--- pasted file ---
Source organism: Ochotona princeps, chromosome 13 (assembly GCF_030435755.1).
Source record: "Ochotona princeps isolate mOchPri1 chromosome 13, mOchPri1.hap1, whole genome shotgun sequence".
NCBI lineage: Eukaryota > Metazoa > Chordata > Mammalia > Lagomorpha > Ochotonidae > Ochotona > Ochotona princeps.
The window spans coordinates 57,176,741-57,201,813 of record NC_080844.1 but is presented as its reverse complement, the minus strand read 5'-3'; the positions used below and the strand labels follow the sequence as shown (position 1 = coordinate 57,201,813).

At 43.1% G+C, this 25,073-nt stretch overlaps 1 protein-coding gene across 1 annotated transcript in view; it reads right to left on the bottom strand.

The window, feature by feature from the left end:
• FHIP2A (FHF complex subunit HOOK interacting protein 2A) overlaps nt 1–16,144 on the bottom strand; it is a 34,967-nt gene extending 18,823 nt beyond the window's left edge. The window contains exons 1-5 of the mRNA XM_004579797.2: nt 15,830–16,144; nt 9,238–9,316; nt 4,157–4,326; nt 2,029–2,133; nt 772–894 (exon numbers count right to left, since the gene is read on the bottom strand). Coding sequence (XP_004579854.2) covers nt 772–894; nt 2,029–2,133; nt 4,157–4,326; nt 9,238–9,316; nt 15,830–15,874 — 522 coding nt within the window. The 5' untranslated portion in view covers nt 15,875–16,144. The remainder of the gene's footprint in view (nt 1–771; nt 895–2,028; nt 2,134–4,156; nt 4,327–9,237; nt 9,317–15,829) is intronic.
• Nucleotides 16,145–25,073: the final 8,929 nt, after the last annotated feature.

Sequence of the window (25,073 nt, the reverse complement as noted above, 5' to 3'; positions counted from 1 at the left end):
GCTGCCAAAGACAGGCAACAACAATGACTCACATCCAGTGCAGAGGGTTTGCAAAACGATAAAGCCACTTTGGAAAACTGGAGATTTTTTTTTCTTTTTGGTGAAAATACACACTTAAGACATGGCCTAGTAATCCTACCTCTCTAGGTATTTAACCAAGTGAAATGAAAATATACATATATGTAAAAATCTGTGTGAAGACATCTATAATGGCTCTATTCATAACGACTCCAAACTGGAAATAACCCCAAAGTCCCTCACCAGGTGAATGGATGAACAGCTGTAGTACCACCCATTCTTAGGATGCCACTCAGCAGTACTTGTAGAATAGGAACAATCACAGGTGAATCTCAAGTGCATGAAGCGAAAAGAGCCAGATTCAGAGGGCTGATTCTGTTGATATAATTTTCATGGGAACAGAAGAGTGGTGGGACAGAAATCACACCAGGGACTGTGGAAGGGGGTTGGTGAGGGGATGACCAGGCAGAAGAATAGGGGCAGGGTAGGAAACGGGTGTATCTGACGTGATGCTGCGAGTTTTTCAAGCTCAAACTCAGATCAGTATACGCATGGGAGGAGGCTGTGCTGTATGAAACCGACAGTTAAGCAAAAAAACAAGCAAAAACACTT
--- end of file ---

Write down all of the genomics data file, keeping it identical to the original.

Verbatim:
Source organism: Ochotona princeps, chromosome 13 (assembly GCF_030435755.1).
Source record: "Ochotona princeps isolate mOchPri1 chromosome 13, mOchPri1.hap1, whole genome shotgun sequence".
NCBI lineage: Eukaryota > Metazoa > Chordata > Mammalia > Lagomorpha > Ochotonidae > Ochotona > Ochotona princeps.
The window spans coordinates 57,176,741-57,201,813 of record NC_080844.1 but is presented as its reverse complement, the minus strand read 5'-3'; the positions used below and the strand labels follow the sequence as shown (position 1 = coordinate 57,201,813).

At 43.1% G+C, this 25,073-nt stretch overlaps 1 protein-coding gene across 1 annotated transcript in view; it reads right to left on the bottom strand.

The window, feature by feature from the left end:
• FHIP2A (FHF complex subunit HOOK interacting protein 2A) overlaps nt 1–16,144 on the bottom strand; it is a 34,967-nt gene extending 18,823 nt beyond the window's left edge. The window contains exons 1-5 of the mRNA XM_004579797.2: nt 15,830–16,144; nt 9,238–9,316; nt 4,157–4,326; nt 2,029–2,133; nt 772–894 (exon numbers count right to left, since the gene is read on the bottom strand). Coding sequence (XP_004579854.2) covers nt 772–894; nt 2,029–2,133; nt 4,157–4,326; nt 9,238–9,316; nt 15,830–15,874 — 522 coding nt within the window. The 5' untranslated portion in view covers nt 15,875–16,144. The remainder of the gene's footprint in view (nt 1–771; nt 895–2,028; nt 2,134–4,156; nt 4,327–9,237; nt 9,317–15,829) is intronic.
• Nucleotides 16,145–25,073: the final 8,929 nt, after the last annotated feature.

Sequence of the window (25,073 nt, the reverse complement as noted above, 5' to 3'; positions counted from 1 at the left end):
GCTGCCAAAGACAGGCAACAACAATGACTCACATCCAGTGCAGAGGGTTTGCAAAACGATAAAGCCACTTTGGAAAACTGGAGATTTTTTTTTCTTTTTGGTGAAAATACACACTTAAGACATGGCCTAGTAATCCTACCTCTCTAGGTATTTAACCAAGTGAAATGAAAATATACATATATGTAAAAATCTGTGTGAAGACATCTATAATGGCTCTATTCATAACGACTCCAAACTGGAAATAACCCCAAAGTCCCTCACCAGGTGAATGGATGAACAGCTGTAGTACCACCCATTCTTAGGATGCCACTCAGCAGTACTTGTAGAATAGGAACAATCACAGGTGAATCTCAAGTGCATGAAGCGAAAAGAGCCAGATTCAGAGGGCTGATTCTGTTGATATAATTTTCATGGGAACAGAAGAGTGGTGGGACAGAAATCACACCAGGGACTGTGGAAGGGGGTTGGTGAGGGGATGACCAGGCAGAAGAATAGGGGCAGGGTAGGAAACGGGTGTATCTGACGTGATGCTGCGAGTTTTTCAAGCTCAAACTCAGATCAGTATACGCATGGGAGGAGGCTGTGCTGTATGAAACCGACAGTTAAGCAAAAAAACAAGCAAAAACACTT